WASHINGTON • The Trump administration reiterated on Wednesday its intention to raise tariffs on cars made in China, a move aimed at pressuring Beijing into easing trade restrictions on US firms before President Donald Trump's meeting with President Xi Jinping this week.
Mr Trump's top trade negotiator Robert Lighthizer said he would "examine all available tools" to equalise tariffs that China imposed on US cars. China's aggressive industrial policies were harming US workers and companies, he added.
Reports have suggested that negotiators were working towards a handshake deal between Mr Trump and Mr Xi when they get together at the Group of 20 summit meeting in Argentina. Such a deal could include suspension of new tariffs next year in exchange for a concrete commitment from Mr Xi to address complaints that his government has made it more expensive for US companies to operate in China.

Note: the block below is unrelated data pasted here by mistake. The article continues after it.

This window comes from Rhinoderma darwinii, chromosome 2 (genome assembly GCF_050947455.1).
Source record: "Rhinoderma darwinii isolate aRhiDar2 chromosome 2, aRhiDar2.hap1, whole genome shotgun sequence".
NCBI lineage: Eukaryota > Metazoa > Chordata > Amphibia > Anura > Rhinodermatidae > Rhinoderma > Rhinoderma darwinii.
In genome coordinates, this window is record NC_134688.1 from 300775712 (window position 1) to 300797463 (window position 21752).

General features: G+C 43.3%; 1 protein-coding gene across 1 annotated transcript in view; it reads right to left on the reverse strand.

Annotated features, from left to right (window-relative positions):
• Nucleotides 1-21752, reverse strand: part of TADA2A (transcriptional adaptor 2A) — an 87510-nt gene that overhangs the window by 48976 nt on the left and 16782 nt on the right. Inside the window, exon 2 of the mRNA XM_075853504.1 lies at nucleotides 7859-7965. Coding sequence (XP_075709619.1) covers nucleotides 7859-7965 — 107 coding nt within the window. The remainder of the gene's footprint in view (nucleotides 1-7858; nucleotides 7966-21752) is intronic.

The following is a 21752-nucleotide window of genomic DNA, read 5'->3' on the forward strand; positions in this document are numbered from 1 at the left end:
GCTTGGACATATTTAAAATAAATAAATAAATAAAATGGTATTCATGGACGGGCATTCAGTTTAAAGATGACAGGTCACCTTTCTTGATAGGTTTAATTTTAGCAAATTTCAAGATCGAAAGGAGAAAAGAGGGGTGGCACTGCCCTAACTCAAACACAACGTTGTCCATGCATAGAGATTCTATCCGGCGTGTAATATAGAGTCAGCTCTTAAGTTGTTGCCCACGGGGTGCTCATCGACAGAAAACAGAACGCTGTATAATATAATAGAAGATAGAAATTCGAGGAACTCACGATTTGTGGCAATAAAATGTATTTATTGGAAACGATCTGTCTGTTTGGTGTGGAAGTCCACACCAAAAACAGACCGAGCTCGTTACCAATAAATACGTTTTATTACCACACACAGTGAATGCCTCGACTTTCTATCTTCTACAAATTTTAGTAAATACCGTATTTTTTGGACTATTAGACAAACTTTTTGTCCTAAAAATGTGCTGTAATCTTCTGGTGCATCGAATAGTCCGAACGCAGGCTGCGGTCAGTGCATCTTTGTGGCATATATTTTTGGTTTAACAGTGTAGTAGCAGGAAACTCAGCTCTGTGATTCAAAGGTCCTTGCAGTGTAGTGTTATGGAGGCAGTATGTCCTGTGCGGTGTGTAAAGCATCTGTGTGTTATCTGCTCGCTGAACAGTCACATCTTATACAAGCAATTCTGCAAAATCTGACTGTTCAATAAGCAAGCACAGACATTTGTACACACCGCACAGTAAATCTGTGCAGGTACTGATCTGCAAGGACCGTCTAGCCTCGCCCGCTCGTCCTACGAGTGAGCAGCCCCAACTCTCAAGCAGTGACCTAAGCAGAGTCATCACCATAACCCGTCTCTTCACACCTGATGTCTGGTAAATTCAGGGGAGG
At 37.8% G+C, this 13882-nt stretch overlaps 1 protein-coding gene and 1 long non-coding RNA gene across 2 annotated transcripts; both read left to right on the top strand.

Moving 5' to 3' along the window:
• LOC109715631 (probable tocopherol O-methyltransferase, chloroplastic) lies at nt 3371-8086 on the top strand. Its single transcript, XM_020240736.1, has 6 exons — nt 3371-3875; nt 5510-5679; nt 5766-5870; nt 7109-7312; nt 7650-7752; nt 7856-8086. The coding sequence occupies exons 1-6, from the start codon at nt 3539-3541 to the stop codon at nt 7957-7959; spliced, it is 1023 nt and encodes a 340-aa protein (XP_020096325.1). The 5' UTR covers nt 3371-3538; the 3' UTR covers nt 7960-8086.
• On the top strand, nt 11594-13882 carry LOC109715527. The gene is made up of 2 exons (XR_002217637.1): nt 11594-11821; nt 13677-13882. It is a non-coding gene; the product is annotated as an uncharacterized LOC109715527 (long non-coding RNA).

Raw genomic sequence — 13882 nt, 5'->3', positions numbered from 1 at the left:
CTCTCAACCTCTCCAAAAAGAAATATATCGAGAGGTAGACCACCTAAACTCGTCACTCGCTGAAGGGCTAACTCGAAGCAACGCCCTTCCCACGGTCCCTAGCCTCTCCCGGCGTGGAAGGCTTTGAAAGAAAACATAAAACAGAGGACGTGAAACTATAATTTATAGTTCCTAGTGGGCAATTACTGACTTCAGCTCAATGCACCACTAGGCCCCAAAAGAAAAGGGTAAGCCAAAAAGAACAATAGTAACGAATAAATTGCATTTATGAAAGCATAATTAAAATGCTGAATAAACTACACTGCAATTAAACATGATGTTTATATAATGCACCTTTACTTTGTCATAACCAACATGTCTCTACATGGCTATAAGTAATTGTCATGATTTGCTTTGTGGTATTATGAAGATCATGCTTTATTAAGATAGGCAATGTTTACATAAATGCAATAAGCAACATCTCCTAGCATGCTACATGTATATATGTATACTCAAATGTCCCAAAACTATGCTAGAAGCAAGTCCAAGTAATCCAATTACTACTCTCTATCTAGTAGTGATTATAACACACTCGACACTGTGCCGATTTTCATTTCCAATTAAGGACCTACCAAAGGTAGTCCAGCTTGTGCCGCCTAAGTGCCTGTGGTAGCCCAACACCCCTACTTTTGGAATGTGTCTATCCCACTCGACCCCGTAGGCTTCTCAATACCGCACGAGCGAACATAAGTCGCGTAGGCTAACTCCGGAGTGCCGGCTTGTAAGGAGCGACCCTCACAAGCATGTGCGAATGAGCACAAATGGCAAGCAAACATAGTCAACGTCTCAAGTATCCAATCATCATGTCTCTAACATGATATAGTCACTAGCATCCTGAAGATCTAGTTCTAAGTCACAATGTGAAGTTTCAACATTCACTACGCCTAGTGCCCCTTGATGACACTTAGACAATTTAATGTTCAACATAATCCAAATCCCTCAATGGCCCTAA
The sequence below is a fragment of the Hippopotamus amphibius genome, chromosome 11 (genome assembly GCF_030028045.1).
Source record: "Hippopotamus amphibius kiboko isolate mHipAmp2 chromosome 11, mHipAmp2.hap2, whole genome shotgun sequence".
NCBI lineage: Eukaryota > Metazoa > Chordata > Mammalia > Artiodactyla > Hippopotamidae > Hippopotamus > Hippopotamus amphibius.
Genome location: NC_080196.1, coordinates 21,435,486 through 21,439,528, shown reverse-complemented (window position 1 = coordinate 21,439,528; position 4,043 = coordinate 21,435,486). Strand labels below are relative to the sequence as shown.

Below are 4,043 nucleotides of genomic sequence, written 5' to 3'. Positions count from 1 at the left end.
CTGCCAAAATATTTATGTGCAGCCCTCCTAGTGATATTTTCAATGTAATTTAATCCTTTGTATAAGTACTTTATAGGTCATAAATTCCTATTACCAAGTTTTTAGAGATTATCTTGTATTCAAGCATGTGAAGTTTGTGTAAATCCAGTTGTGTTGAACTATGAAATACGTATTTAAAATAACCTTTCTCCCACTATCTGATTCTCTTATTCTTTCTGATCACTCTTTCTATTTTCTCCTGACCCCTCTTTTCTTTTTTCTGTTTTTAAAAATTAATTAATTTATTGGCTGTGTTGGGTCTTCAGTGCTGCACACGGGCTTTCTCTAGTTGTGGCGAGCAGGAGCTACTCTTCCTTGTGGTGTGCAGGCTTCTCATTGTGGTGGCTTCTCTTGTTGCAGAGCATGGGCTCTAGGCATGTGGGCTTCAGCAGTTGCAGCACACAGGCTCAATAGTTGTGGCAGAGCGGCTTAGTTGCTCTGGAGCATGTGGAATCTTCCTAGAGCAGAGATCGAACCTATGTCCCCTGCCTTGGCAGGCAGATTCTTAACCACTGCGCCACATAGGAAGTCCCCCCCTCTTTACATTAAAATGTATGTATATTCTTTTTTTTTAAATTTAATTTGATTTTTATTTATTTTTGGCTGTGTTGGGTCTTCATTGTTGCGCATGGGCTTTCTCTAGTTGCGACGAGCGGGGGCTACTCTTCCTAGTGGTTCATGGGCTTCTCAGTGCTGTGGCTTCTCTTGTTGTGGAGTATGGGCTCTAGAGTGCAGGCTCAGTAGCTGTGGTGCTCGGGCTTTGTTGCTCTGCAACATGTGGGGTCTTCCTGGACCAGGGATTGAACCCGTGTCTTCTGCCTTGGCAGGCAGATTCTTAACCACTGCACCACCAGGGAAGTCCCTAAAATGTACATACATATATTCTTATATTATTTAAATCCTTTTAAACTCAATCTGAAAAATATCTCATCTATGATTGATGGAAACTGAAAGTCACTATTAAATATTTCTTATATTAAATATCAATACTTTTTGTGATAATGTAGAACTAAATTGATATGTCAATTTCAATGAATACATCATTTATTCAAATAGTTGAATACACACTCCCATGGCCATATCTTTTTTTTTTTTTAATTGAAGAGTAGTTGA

"We are continuing to raise these issues with China," Mr Lighthizer said. "As of yet, China has not come to the table with proposals for meaningful reform."
Yesterday, China said the current 40 per cent tariff on American cars was a result of the trade dispute "provoked by the US".
"Speaking to the media frequently or waving the big stick of tariffs is not helping," Foreign Ministry spokesman Geng Shuang said at a news briefing, when asked about Mr Lighthizer's comments.
Earlier on Wednesday, several Democratic senators, alarmed by the possibility that Mr Trump was backing down from his tough stance on trade, urged him to shun any deal that would not truly level the playing field between the two countries.
"We urge you to stand firm against China if meaningful concessions are not made. American jobs, American innovation and long-term American economic prosperity are at stake," wrote Senator Chuck Schumer and Senator Sherrod Brown.
Mr Trump's economic team is divided over how to deal with China. Treasury Secretary Steven Mnuchin and National Economic Council Director Larry Kudlow have warned Mr Trump that raised tariffs could hurt growth and pinch US firms. Mr Lighthizer has taken a tougher line.
Mr Trump signalled his desire for car tariffs in a tweet on Wednesday, saying that tariffs on imported small trucks had benefited that industry in the US. He suggested that the same would be the case for cars.